There are numerous examples of multiculturalism in world music. Brazilian artists are combining samba with American funk and Jamaican reggae; Celtic singers in Ireland and Scotland are incorporating rock. And hip-hoppers in Eastern Europe are sampling American R&B while rapping in Polish, Russian, Hungarian or Czech. But many of those multicultural-minded artists -- although greatly influenced by musicians living thousands of miles away -- will not have the opportunity to actually play or record with people from other countries or continents. And the thing that makes One World, Many Cultures special is its emphasis on international or intercontinental collaborations -- for example, Algerian rai star Cheb Mami's encounter with Jamaican reggae icon Ziggy Marley on the infectious "Madanite," or American country-pop veteran Willie Nelson joining forces with Jamaican reggae/ska veterans Toots & the Maytals on the haunting "Still Is Still Moving to Me." On the Celtic/African fusion of "A United Earth 1," Breton harp player Alan Stivell meets up with Senegalese vocalist Youssou N'Dour, and "Malonghi" finds Italian pianist/songwriter Rocco de Rosa teaming up with Congolese singer Martin Kongo. The key to making these collaborations a creative success, of course, is for the artists to find their common ground -- and on "Madanite" (which has no problem combining rai and reggae), Marley sounds as comfortable with the tune's rai element as Mami does with its reggae element. Another collaboration that sounds perfectly natural is U.S. bluesman Taj Mahal's meeting with Malian artists Toumani Diabaté and Ramata Diakité. The broad-minded Mahal, who was never a blues purist, has been showing his appreciation of African pop for a long time -- and Diabaté and Diakité prove to be highly appropriate companions for him. Putumayo's compilations are usually full of interesting surprises, and the excellent One World, Many Cultures is no exception.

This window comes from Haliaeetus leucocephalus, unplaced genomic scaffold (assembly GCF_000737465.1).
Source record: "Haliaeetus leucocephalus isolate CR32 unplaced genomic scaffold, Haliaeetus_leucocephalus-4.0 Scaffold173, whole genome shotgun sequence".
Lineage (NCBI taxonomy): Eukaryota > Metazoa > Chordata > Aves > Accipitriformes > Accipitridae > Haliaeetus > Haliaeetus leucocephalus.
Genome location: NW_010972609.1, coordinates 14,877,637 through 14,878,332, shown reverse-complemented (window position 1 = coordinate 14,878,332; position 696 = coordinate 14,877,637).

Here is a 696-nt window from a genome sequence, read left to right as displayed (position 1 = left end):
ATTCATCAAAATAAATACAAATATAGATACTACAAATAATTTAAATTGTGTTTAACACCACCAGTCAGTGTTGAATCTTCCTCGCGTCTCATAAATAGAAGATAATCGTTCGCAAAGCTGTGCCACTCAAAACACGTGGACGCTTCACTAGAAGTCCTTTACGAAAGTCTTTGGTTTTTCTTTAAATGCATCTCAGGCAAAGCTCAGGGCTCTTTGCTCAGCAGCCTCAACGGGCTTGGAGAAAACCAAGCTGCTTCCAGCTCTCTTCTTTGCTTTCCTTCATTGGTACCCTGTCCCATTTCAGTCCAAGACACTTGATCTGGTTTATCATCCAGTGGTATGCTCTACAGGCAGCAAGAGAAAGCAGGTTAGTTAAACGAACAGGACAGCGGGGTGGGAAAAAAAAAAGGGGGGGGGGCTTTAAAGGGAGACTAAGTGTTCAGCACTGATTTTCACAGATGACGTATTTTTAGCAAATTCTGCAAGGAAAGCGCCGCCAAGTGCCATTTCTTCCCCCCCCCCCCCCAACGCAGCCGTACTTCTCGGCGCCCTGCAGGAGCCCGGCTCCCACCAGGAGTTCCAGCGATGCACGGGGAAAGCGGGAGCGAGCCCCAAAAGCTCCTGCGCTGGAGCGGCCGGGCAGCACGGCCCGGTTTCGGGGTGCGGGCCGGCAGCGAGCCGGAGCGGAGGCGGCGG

Share this page
AllMusic Review by Alex Henderson